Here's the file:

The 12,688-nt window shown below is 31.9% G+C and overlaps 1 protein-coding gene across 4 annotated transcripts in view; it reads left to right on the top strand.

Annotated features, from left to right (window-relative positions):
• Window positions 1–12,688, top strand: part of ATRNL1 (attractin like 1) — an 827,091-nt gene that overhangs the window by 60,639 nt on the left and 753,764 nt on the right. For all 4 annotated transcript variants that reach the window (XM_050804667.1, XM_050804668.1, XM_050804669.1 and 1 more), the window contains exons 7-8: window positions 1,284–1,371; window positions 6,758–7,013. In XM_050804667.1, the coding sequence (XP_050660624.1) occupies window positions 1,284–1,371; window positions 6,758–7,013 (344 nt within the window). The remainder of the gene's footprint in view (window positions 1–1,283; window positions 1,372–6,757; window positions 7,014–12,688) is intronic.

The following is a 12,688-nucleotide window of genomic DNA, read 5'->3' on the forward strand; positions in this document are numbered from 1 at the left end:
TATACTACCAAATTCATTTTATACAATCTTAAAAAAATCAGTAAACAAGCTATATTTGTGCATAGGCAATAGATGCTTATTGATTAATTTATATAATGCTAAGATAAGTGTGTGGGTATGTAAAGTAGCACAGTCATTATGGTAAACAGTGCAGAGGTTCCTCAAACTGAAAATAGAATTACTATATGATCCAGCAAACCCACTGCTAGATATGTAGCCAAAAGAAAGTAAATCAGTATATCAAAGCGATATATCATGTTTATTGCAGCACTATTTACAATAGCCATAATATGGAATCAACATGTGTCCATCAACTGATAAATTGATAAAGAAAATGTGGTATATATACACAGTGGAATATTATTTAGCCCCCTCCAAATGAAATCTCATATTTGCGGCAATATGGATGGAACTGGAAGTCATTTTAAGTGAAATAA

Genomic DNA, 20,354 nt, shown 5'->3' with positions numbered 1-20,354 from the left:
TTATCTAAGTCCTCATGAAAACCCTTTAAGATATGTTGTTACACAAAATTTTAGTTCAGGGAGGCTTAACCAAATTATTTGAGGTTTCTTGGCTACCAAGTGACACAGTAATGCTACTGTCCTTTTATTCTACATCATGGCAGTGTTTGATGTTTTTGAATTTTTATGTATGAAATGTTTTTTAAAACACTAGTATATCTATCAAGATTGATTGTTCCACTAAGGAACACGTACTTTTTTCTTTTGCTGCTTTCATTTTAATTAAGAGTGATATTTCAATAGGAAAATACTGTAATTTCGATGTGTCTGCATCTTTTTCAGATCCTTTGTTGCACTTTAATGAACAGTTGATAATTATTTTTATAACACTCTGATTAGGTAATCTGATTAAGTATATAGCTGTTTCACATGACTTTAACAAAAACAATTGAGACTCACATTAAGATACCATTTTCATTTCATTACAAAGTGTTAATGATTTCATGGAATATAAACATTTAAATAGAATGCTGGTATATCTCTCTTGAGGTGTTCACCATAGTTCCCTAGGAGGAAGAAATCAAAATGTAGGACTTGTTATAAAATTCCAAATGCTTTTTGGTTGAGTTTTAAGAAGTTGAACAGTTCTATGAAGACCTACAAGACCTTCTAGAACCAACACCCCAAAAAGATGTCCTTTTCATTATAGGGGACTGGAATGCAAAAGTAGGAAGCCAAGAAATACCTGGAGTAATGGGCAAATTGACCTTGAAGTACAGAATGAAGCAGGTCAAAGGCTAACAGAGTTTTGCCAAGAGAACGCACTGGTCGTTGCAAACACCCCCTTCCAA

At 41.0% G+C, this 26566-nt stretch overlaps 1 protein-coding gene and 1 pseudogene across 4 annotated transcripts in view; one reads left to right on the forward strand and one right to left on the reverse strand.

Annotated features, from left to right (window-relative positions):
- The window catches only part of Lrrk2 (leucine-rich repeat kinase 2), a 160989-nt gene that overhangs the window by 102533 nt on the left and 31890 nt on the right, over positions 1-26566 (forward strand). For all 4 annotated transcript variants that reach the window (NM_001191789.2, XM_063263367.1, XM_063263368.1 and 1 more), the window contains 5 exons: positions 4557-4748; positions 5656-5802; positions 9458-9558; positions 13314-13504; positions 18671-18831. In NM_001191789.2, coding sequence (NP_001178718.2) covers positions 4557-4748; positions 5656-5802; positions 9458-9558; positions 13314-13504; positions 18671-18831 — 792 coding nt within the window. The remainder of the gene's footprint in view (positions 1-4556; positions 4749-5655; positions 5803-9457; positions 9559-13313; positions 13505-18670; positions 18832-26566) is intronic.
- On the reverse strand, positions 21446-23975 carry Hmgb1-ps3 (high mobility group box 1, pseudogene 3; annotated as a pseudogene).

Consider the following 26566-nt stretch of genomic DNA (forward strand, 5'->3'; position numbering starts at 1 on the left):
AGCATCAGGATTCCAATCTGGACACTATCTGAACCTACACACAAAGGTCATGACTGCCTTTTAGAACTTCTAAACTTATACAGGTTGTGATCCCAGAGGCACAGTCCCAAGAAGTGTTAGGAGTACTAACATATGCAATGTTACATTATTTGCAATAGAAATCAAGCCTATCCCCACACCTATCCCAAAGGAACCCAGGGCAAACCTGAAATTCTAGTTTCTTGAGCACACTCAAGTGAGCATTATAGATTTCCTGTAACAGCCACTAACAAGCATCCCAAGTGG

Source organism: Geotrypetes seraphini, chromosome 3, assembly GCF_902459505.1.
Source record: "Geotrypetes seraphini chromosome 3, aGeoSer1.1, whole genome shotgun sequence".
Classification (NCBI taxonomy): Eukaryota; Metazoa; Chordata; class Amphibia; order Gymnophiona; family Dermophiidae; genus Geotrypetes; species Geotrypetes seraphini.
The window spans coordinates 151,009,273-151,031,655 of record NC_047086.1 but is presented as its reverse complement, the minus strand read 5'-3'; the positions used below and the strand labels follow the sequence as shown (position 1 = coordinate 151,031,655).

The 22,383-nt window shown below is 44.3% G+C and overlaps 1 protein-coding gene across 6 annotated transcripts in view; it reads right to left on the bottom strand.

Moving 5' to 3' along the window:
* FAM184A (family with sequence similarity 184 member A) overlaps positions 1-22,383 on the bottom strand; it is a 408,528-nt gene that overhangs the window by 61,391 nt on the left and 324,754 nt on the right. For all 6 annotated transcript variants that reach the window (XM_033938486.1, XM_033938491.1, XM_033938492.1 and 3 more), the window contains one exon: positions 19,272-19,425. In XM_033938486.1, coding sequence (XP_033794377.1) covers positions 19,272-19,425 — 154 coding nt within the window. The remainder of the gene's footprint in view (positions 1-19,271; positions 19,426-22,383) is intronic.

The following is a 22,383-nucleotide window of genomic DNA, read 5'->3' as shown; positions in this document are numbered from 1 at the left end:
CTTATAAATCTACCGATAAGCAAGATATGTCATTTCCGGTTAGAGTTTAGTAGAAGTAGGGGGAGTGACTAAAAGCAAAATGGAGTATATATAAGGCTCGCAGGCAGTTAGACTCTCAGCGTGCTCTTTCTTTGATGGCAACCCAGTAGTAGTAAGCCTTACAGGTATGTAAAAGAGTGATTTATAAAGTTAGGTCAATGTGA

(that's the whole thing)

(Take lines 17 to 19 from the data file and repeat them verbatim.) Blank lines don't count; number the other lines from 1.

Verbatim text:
The window spans coordinates 151,009,273-151,031,655 of record NC_047086.1 but is presented as its reverse complement, the minus strand read 5'-3'; the positions used below and the strand labels follow the sequence as shown (position 1 = coordinate 151,031,655).

The 22,383-nt window shown below is 44.3% G+C and overlaps 1 protein-coding gene across 6 annotated transcripts in view; it reads right to left on the bottom strand.

Moving 5' to 3' along the window: